A new 10-year-plan aimed at ending homelessness in Sarasota County is going to take the community’s help, input and cooperation if it wants to succeed, organizers said Wednesday.
“Have to move away from a crises management system and move into stability and have to move into partnership and collaboration and be smarter in how we deliver services,” said Adam Tebrugge, co-chairman of Suncoast Partnership to End Homelessness’ 10-year plan.
The executive summary of the draft plan — StepUp — was released at a Wednesday press conference at the R. L. Anderson Administration Building in Venice where the public got its first glimpse of how homelessness could end in Sarasota County.
More than 16,000 people in 2010 sought services from Suncoast Partnership providers for homelessness and economic hardship reasons, according to the partnership’s Web site.
“It was never our intention to come up with a set of guidelines that would sit on a shelf somewhere,” Tebrugge said. “We are asking every member of Sarasota County to step up to the plate.”
Richard Martin, executive director of Suncoast Partnership to End Homelessness, said the plan should be ambitious, visionary and realistic.
“Our vision is very simple,” he said. “Everyone deserves a safe place to call home.”
Vol. 2 will be rolled out in phases on StepUpSarasota.com where visitors are encouraged to comment.
“It’s sort of a wiki blog and make your comments, throw your darts and arrows, make this yours,” Martin said. “This is a draft.”
The plan has five objectives:
• Streamline countywide systems to develop, fund, implement and monitor programs that address homelessness, poverty, and economic stability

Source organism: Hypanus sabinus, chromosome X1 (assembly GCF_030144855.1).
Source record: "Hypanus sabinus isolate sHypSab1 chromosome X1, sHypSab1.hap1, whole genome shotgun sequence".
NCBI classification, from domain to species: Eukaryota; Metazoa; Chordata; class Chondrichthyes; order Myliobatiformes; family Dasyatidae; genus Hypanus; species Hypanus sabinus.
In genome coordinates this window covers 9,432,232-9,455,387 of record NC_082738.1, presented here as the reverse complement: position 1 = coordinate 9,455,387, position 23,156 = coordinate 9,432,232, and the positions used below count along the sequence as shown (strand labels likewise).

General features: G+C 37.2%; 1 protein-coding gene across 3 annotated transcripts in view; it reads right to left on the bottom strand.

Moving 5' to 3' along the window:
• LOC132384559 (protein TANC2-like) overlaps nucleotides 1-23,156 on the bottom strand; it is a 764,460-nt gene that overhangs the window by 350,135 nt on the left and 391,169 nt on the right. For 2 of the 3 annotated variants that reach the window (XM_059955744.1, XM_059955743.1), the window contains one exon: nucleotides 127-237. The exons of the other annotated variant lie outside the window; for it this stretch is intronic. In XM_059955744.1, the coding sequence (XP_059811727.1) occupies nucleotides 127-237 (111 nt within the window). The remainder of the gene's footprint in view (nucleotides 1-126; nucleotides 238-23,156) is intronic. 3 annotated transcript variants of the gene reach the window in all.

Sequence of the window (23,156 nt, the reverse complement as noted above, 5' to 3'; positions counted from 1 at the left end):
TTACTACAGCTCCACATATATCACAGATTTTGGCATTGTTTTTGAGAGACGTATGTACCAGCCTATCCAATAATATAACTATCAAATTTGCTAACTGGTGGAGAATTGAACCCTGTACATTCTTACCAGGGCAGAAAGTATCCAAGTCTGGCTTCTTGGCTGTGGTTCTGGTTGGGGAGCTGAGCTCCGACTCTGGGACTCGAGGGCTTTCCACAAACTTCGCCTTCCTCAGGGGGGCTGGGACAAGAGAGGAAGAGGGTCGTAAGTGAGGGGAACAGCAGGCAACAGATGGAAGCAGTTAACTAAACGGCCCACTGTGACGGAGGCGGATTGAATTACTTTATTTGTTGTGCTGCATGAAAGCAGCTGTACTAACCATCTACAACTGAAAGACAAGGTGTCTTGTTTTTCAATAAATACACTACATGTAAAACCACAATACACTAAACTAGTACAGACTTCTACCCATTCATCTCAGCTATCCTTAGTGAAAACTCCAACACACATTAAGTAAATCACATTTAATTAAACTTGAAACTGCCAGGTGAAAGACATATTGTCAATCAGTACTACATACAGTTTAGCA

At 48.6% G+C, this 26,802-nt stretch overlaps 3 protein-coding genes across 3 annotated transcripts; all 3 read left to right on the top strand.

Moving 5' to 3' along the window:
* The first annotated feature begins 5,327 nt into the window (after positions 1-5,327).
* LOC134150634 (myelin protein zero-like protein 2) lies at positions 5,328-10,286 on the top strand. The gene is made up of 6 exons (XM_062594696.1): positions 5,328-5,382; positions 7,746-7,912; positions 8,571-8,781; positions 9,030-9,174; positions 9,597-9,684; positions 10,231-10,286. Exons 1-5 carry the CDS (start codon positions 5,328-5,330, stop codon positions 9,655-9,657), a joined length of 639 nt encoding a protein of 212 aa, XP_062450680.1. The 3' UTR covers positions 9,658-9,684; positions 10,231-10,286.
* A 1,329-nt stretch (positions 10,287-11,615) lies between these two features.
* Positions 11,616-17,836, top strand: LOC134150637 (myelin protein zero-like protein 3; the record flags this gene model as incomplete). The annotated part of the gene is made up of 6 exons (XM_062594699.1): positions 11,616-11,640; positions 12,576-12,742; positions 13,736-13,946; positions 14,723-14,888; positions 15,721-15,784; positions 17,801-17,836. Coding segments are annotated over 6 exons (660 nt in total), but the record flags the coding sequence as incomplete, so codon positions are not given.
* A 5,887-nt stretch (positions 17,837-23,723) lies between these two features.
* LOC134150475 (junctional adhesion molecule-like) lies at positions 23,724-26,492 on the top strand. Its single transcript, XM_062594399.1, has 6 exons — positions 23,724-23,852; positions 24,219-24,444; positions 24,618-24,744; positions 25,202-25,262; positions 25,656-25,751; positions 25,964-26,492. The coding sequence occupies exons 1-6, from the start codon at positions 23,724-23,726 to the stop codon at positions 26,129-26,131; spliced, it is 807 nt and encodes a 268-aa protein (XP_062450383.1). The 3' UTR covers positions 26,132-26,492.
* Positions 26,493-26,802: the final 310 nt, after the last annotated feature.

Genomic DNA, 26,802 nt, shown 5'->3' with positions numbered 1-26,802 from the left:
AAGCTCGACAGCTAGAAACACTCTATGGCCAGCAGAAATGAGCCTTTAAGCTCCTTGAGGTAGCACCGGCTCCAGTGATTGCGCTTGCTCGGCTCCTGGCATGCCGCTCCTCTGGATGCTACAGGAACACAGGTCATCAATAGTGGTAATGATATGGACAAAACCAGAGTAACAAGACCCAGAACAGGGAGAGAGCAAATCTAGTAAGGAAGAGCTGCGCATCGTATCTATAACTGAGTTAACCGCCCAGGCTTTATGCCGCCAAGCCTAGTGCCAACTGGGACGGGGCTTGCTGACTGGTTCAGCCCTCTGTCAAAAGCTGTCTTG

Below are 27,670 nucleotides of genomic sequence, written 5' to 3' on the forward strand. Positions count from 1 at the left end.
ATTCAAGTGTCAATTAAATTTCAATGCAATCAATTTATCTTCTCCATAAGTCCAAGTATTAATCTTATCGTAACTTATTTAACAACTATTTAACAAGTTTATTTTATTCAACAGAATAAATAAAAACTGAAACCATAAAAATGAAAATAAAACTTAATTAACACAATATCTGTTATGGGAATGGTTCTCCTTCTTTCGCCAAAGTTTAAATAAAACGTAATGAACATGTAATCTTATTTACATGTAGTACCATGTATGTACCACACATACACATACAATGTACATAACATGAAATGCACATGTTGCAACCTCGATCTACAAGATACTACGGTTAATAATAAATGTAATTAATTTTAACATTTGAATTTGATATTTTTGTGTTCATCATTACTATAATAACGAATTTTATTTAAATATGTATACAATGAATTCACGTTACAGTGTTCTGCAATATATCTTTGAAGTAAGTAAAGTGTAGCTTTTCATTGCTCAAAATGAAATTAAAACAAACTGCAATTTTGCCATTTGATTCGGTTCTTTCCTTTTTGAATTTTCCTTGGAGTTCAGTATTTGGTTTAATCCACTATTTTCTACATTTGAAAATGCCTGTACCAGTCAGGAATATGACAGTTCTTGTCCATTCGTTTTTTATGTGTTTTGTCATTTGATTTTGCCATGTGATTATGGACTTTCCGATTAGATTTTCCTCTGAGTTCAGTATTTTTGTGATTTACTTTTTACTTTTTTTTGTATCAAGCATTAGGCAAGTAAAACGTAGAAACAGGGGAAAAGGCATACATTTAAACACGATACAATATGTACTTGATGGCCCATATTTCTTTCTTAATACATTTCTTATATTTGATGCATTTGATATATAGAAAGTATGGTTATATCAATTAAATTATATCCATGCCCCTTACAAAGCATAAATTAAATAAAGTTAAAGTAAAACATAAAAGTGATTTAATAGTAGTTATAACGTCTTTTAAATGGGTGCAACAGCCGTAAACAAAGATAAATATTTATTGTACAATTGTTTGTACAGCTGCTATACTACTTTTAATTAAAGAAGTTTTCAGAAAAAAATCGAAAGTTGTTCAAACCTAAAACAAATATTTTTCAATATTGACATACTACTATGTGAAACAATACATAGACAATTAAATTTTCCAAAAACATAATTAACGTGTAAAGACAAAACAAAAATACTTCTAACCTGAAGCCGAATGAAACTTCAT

• Meet immediate needs of the homeless
• Develop communitywide intervention programs to identify and stabilize housing for people and families at risk of homelessness
• Use cost-effective ways to provide levels and steps of housing to support people toward permanent housing
• Cultivate economic stability by creating steps toward self-sufficiency, permanent housing and financial stability
On the human-to-human interaction end with the homeless, the challenge is making the homeless aware and comfortable of services that are provided to help them, understanding their background and identifying disability or veteran status to make accommodations and funding and logistics of providing them with their birth certificate, social security card and a permanent ID, Martin said.
On the organizational and bureaucratic end, it’s getting organizations to cooperate with each other, having input with the plan and coordinating services so there’s no gap, he said.
Suncoast Partnership will continue to introduce the plan at various boards and commissions — public and private — to have input and eventually want each part, whether it’s a city council, a non-profit board, the hospital or police department, adopt their part of the plan to implement, he said.
Other initiatives include work with United Way’s 2-1-1- system of Manasota to develop a service delivery system to efficiently provide help, build single-room occupancy housing and open a One Stop Center/Day Shelter in south county, according to the plan.
“Turning hopelessness into hope is an aspiring process,” Martin said.